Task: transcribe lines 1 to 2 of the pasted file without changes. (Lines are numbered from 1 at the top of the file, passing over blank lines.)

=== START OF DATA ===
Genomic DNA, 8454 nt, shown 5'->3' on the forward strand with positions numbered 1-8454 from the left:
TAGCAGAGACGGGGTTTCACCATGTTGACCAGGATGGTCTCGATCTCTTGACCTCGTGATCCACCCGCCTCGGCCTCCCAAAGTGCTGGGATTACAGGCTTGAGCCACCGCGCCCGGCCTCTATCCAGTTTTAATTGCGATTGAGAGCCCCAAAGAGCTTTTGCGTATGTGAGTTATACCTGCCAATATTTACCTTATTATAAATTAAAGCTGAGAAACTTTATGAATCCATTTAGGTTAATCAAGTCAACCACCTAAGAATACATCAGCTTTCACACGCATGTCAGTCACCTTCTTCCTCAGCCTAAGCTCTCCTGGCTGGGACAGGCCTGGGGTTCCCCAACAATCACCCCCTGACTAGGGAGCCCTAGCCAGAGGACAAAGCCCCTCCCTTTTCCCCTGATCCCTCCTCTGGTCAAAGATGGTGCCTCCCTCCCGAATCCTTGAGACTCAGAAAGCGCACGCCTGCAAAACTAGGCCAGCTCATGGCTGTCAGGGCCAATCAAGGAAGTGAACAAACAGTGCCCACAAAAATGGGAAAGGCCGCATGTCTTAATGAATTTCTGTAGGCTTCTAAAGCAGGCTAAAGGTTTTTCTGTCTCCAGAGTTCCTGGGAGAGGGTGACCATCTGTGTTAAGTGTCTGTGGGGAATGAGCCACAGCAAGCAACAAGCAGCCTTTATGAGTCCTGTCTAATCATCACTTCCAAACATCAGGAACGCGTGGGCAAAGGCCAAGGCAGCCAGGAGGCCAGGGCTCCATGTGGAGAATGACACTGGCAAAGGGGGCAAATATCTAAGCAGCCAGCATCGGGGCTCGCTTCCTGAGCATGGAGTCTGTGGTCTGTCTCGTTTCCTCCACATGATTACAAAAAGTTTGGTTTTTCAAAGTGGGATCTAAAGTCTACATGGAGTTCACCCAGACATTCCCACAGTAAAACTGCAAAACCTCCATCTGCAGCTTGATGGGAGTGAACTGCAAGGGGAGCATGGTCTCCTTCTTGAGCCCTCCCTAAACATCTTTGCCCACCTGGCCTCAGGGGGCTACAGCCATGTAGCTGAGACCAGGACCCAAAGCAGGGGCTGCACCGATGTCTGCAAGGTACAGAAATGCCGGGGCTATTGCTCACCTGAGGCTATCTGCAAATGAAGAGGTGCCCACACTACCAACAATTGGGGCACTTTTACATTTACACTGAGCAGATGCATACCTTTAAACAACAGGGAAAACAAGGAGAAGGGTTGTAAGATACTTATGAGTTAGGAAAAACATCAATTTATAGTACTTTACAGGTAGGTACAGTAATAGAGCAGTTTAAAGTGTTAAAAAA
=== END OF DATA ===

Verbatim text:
Genomic DNA, 8454 nt, shown 5'->3' on the forward strand with positions numbered 1-8454 from the left:
TAGCAGAGACGGGGTTTCACCATGTTGACCAGGATGGTCTCGATCTCTTGACCTCGTGATCCACCCGCCTCGGCCTCCCAAAGTGCTGGGATTACAGGCTTGAGCCACCGCGCCCGGCCTCTATCCAGTTTTAATTGCGATTGAGAGCCCCAAAGAGCTTTTGCGTATGTGAGTTATACCTGCCAATATTTACCTTATTATAAATTAAAGCTGAGAAACTTTATGAATCCATTTAGGTTAATCAAGTCAACCACCTAAGAATACATCAGCTTTCACACGCATGTCAGTCACCTTCTTCCTCAGCCTAAGCTCTCCTGGCTGGGACAGGCCTGGGGTTCCCCAACAATCACCCCCTGACTAGGGAGCCCTAGCCAGAGGACAAAGCCCCTCCCTTTTCCCCTGATCCCTCCTCTGGTCAAAGATGGTGCCTCCCTCCCGAATCCTTGAGACTCAGAAAGCGCACGCCTGCAAAACTAGGCCAGCTCATGGCTGTCAGGGCCAATCAAGGAAGTGAACAAACAGTGCCCACAAAAATGGGAAAGGCCGCATGTCTTAATGAATTTCTGTAGGCTTCTAAAGCAGGCTAAAGGTTTTTCTGTCTCCAGAGTTCCTGGGAGAGGGTGACCATCTGTGTTAAGTGTCTGTGGGGAATGAGCCACAGCAAGCAACAAGCAGCCTTTATGAGTCCTGTCTAATCATCACTTCCAAACATCAGGAACGCGTGGGCAAAGGCCAAGGCAGCCAGGAGGCCAGGGCTCCATGTGGAGAATGACACTGGCAAAGGGGGCAAATATCTAAGCAGCCAGCATCGGGGCTCGCTTCCTGAGCATGGAGTCTGTGGTCTGTCTCGTTTCCTCCACATGATTACAAAAAGTTTGGTTTTTCAAAGTGGGATCTAAAGTCTACATGGAGTTCACCCAGACATTCCCACAGTAAAACTGCAAAACCTCCATCTGCAGCTTGATGGGAGTGAACTGCAAGGGGAGCATGGTCTCCTTCTTGAGCCCTCCCTAAACATCTTTGCCCACCTGGCCTCAGGGGGCTACAGCCATGTAGCTGAGACCAGGACCCAAAGCAGGGGCTGCACCGATGTCTGCAAGGTACAGAAATGCCGGGGCTATTGCTCACCTGAGGCTATCTGCAAATGAAGAGGTGCCCACACTACCAACAATTGGGGCACTTTTACATTTACACTGAGCAGATGCATACCTTTAAACAACAGGGAAAACAAGGAGAAGGGTTGTAAGATACTTATGAGTTAGGAAAAACATCAATTTATAGTACTTTACAGGTAGGTACAGTAATAGAGCAGTTTAAAGTGTTAAAAAA